Indonesia: Court puts end to tobacco expansion plan

14 December 2016:

The Supreme Court has annulled a government road map designed to boost national tobacco production, ruling that the plan is incompatible with child protection and public health, among other concerns.

A 2015 Industry Ministry regulation on the tobacco road map, which targeted an output rise to 524.2 billion cigarettes by 2020, was appealed earlier this year by five antitobacco activists with the assistance of lawyers from the Solidarity of Public Advocates for Tobacco Control (SAPTA), led by prominent lawyer Todung Mulya Lubis.

The court ruled against the road map, arguing it violated five higher-level regulations, namely the laws on health (No. 36/2009), human rights (No. 39/1999), international convention on economic, social and cultural rights (No. 11/2005), child protection (No. 23/2002) and excise (No. 11/1995).

“Massive cigarette production will support massive consumption. Massive consumption will lead to massive health damage,” said SAPTA lawyer Julius Ibrani.

Cigarettes are widely consumed in Indonesia, which has the highest prevalence of child smokers in the world and where 67.4 percent of males above 15 years of age smoke. National production has grown to 341 billion cigarettes as of 2013, up 55 percent from 2006.

The Industry Ministry’s tobacco road map eyes tobacco production to grow by 5 percent to 7.4 percent per year until it reaches 524.2 billion cigarettes in 2020, or 1,900 sticks per capita of Indonesia’s projected 270 million population.

“The Supreme Court verdict has automatically annulled the road map. The verdict is final and legally binding, so there is no way for any party or anyone to challenge it,” said SAPTA lawyer Tubagus Haryo.

The Industry Ministry, which issued the road map to develop the tobacco industry and protect tobacco farmers, acknowledged the verdict and said it would review its policy accordingly.

“We need to find solutions on how to help the tobacco farmers if the crop price drops due to the slowing industry, not just ban it. It’s also the task of the Agriculture Ministry to assist them in planting other commodities should they need to change occupation,” said the ministry’s director for beverages, tobacco and refreshments, Willem P. Riwu.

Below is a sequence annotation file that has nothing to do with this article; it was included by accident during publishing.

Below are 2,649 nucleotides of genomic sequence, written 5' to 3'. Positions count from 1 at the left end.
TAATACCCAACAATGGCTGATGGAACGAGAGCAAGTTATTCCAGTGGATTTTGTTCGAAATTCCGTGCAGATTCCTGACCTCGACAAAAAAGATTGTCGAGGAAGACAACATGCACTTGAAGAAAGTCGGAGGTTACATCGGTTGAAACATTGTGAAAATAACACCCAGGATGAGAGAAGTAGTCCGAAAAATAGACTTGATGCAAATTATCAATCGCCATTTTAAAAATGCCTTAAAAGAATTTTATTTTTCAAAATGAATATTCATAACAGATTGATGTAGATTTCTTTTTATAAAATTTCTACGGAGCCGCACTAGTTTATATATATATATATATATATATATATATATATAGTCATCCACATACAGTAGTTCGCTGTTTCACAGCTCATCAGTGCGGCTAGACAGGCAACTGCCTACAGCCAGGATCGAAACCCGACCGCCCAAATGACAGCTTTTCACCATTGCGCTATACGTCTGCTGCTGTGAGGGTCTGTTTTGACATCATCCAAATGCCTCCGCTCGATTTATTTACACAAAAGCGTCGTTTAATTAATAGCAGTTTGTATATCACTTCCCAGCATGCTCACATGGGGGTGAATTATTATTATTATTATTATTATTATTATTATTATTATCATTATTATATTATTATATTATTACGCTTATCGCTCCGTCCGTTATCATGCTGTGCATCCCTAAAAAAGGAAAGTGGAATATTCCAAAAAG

Farmers, on the other hand, are finding it difficult to use their land for purposes other than growing tobacco, which they say gives them more income. Planting corn yields Rp 12 million (US$900) of profit per hectare per harvest, while tobacco plants earn them Rp 22 million, according to the Tobacco Farmers Association’s Jember chapter.

“To switch plants is also not easy, as we’ve been doing this for years,” said the head of the farmers group, Abdurrachman.

Bogor Institute of Agriculture (IPB) economist Iman Sugema said the government needed to devise a comprehensive plan on tobacco to protect both public health and the industry’s development.

“The government also needs to be ready to provide replacement jobs for the laborers, farmers and retailers living from tobacco. The policy needs to be comprehensive and not support the interests of only one side,” Iman added.

Around 6 million people work in the tobacco industry, including 2.3 million tobacco farmers, 1.5 million clove farmers, 400,000 factory workers, 600,000 related workers and 1 million sellers, based on University of Indonesia (UI) data from 2013.

Tobacco, meanwhile, is the biggest contributor to state income from excise with an estimated Rp 132 trillion this year.